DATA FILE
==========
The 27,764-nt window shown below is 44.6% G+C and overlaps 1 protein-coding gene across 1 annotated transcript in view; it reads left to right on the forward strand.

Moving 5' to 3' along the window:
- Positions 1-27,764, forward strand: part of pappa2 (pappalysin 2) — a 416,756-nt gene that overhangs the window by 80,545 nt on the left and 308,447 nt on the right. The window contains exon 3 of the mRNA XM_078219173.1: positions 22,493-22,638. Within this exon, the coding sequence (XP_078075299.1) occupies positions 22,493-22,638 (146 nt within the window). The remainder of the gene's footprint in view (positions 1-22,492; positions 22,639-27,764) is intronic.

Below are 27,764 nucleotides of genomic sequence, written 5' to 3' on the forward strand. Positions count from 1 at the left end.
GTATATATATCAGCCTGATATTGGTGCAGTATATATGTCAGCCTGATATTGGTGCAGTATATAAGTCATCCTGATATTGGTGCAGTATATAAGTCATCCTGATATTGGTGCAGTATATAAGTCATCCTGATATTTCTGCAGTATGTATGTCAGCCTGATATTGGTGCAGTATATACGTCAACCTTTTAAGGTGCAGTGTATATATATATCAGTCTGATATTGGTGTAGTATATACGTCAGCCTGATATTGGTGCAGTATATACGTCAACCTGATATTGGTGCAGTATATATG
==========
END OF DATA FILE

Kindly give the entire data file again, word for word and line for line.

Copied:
The 27,764-nt window shown below is 44.6% G+C and overlaps 1 protein-coding gene across 1 annotated transcript in view; it reads left to right on the forward strand.

Moving 5' to 3' along the window:
- Positions 1-27,764, forward strand: part of pappa2 (pappalysin 2) — a 416,756-nt gene that overhangs the window by 80,545 nt on the left and 308,447 nt on the right. The window contains exon 3 of the mRNA XM_078219173.1: positions 22,493-22,638. Within this exon, the coding sequence (XP_078075299.1) occupies positions 22,493-22,638 (146 nt within the window). The remainder of the gene's footprint in view (positions 1-22,492; positions 22,639-27,764) is intronic.

Below are 27,764 nucleotides of genomic sequence, written 5' to 3' on the forward strand. Positions count from 1 at the left end.
GTATATATATCAGCCTGATATTGGTGCAGTATATATGTCAGCCTGATATTGGTGCAGTATATAAGTCATCCTGATATTGGTGCAGTATATAAGTCATCCTGATATTGGTGCAGTATATAAGTCATCCTGATATTTCTGCAGTATGTATGTCAGCCTGATATTGGTGCAGTATATACGTCAACCTTTTAAGGTGCAGTGTATATATATATCAGTCTGATATTGGTGTAGTATATACGTCAGCCTGATATTGGTGCAGTATATACGTCAACCTGATATTGGTGCAGTATATATG